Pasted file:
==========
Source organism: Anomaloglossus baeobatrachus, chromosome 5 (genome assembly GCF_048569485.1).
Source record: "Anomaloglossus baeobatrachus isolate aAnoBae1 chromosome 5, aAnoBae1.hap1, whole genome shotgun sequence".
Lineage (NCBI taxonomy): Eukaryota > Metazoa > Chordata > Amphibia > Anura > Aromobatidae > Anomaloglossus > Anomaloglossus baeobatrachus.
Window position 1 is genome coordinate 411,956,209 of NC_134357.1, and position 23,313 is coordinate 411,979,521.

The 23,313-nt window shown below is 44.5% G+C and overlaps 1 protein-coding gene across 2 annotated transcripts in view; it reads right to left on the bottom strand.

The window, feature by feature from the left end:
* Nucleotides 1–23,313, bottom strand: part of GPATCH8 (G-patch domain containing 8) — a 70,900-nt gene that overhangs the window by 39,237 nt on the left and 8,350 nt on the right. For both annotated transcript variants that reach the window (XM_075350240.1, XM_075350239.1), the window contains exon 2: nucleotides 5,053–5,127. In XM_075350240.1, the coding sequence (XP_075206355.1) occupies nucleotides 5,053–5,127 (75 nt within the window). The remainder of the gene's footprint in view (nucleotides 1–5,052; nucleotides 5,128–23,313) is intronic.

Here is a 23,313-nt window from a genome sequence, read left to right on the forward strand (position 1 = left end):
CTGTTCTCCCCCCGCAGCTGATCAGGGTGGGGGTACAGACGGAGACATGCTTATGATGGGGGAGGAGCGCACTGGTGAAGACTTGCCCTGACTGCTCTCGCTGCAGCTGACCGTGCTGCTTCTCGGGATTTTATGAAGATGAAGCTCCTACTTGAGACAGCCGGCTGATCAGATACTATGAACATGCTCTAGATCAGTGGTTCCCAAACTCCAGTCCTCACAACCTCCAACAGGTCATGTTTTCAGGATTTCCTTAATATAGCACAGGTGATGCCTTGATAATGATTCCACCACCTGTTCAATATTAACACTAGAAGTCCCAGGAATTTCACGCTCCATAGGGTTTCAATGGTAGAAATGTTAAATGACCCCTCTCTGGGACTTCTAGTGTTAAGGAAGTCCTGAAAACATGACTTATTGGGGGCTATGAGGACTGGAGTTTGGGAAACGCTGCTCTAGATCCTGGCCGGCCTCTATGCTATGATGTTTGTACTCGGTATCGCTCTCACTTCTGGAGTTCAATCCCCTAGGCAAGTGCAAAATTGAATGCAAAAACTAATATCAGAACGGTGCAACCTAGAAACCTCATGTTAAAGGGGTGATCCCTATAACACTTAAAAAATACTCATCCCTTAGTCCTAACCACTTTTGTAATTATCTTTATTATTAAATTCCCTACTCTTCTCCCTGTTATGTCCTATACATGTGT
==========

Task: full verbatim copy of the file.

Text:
Source organism: Anomaloglossus baeobatrachus, chromosome 5 (genome assembly GCF_048569485.1).
Source record: "Anomaloglossus baeobatrachus isolate aAnoBae1 chromosome 5, aAnoBae1.hap1, whole genome shotgun sequence".
Lineage (NCBI taxonomy): Eukaryota > Metazoa > Chordata > Amphibia > Anura > Aromobatidae > Anomaloglossus > Anomaloglossus baeobatrachus.
Window position 1 is genome coordinate 411,956,209 of NC_134357.1, and position 23,313 is coordinate 411,979,521.

The 23,313-nt window shown below is 44.5% G+C and overlaps 1 protein-coding gene across 2 annotated transcripts in view; it reads right to left on the bottom strand.

The window, feature by feature from the left end:
* Nucleotides 1–23,313, bottom strand: part of GPATCH8 (G-patch domain containing 8) — a 70,900-nt gene that overhangs the window by 39,237 nt on the left and 8,350 nt on the right. For both annotated transcript variants that reach the window (XM_075350240.1, XM_075350239.1), the window contains exon 2: nucleotides 5,053–5,127. In XM_075350240.1, the coding sequence (XP_075206355.1) occupies nucleotides 5,053–5,127 (75 nt within the window). The remainder of the gene's footprint in view (nucleotides 1–5,052; nucleotides 5,128–23,313) is intronic.

Here is a 23,313-nt window from a genome sequence, read left to right on the forward strand (position 1 = left end):
CTGTTCTCCCCCCGCAGCTGATCAGGGTGGGGGTACAGACGGAGACATGCTTATGATGGGGGAGGAGCGCACTGGTGAAGACTTGCCCTGACTGCTCTCGCTGCAGCTGACCGTGCTGCTTCTCGGGATTTTATGAAGATGAAGCTCCTACTTGAGACAGCCGGCTGATCAGATACTATGAACATGCTCTAGATCAGTGGTTCCCAAACTCCAGTCCTCACAACCTCCAACAGGTCATGTTTTCAGGATTTCCTTAATATAGCACAGGTGATGCCTTGATAATGATTCCACCACCTGTTCAATATTAACACTAGAAGTCCCAGGAATTTCACGCTCCATAGGGTTTCAATGGTAGAAATGTTAAATGACCCCTCTCTGGGACTTCTAGTGTTAAGGAAGTCCTGAAAACATGACTTATTGGGGGCTATGAGGACTGGAGTTTGGGAAACGCTGCTCTAGATCCTGGCCGGCCTCTATGCTATGATGTTTGTACTCGGTATCGCTCTCACTTCTGGAGTTCAATCCCCTAGGCAAGTGCAAAATTGAATGCAAAAACTAATATCAGAACGGTGCAACCTAGAAACCTCATGTTAAAGGGGTGATCCCTATAACACTTAAAAAATACTCATCCCTTAGTCCTAACCACTTTTGTAATTATCTTTATTATTAAATTCCCTACTCTTCTCCCTGTTATGTCCTATACATGTGT